Early Careerists: Stay the Course

The current Covid-19 pandemic has had major implications for young job seekers. Many
early careerists have returned home amidst the outbreak and are adjusting to a new normal –
some are completing educational requirements online and adjusting to life surrounded by
family; others may be relaunching after losing a job early in their career, stunned and unsure
of how to move forward.
Early Stage Careers coaches are utilizing their years of experience to help guide job seekers
through the current difficult circumstances. While this is an exceptionally challenging time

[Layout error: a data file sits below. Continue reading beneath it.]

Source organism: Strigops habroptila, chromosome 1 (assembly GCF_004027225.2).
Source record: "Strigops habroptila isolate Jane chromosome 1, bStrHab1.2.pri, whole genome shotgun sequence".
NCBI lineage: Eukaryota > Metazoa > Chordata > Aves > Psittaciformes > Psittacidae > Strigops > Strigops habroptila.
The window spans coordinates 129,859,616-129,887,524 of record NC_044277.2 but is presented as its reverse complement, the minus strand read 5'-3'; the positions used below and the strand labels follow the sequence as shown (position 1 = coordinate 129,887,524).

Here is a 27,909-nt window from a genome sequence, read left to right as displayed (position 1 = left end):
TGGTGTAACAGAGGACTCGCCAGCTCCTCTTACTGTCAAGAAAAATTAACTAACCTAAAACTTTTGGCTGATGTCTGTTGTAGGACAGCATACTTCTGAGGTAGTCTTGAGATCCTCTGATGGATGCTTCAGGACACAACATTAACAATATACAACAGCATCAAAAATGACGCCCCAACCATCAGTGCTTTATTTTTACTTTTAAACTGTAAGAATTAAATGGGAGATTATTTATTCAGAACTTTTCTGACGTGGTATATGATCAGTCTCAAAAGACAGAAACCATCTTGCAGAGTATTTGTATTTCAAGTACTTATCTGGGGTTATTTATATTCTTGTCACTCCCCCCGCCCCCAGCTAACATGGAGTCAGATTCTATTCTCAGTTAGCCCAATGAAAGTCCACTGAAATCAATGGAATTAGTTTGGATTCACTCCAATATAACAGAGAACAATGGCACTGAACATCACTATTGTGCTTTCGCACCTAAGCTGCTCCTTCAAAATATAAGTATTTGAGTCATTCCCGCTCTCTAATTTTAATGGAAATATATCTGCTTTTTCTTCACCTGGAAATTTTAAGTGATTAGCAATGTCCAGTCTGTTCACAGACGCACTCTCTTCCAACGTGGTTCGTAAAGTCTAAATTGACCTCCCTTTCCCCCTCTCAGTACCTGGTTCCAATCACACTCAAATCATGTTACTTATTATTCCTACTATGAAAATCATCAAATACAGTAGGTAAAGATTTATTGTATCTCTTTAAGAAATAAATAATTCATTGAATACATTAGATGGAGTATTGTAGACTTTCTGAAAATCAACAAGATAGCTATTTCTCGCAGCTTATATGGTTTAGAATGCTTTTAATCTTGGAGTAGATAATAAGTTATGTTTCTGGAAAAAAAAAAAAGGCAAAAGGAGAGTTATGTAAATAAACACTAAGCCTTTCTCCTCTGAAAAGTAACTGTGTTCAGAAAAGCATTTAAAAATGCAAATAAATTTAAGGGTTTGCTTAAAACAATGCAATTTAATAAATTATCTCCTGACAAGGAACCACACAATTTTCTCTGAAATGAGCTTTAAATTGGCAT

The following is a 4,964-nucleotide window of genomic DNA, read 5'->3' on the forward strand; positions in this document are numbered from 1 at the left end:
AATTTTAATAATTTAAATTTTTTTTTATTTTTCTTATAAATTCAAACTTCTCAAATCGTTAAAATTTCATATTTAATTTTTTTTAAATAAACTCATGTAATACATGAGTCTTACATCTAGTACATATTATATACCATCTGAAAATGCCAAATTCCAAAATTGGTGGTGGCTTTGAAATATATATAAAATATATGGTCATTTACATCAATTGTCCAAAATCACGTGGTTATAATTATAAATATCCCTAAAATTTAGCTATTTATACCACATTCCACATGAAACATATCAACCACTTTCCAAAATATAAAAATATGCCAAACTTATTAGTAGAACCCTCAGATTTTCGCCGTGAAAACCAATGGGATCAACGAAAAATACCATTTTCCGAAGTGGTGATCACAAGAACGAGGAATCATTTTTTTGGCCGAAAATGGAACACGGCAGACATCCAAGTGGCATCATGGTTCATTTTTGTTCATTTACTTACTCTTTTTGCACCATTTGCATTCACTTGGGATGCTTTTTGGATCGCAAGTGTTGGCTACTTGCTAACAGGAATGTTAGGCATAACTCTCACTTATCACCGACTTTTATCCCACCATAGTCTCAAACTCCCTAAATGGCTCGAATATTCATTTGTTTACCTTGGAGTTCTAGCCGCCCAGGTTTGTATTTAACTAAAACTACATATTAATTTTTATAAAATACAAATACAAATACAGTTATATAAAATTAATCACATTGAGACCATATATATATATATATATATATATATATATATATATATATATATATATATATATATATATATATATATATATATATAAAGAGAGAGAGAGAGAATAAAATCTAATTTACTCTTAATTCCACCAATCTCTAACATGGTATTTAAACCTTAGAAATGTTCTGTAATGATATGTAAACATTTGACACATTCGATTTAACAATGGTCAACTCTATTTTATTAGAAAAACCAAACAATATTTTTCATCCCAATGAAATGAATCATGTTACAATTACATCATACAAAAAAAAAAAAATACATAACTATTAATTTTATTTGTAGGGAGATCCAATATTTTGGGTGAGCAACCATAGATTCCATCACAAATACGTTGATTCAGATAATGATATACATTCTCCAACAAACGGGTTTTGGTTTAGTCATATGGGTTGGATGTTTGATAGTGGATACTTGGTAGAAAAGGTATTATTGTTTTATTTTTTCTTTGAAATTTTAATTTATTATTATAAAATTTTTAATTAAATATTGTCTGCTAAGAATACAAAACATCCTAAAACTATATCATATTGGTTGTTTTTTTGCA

for young job-seekers, here are practical suggestions that will help early careerists maintain
momentum in the face of our new normal.
Don’t lose sight of your goals
Take time to relax and utilize the opportunity to do things you would not have otherwise been
able to do. Read that novel on the shelf, watch a new movie, listen to a TED talk; but do not
idle away your time. It is easy to indulge ourselves at the current moment, spending hours
watching Netflix and sharing memes on social media. And this has value – it makes us laugh,
and helps us connect with community and culture, transporting us out of the current dilemma
– but it’s not helping you build your future.
Re-examine your goals. Consider the reasons you chose your career path and see if the
framework for these decisions has changed in any way. Take this time to explore and
consider career options – if companies aren’t actively hiring the positions that interest you,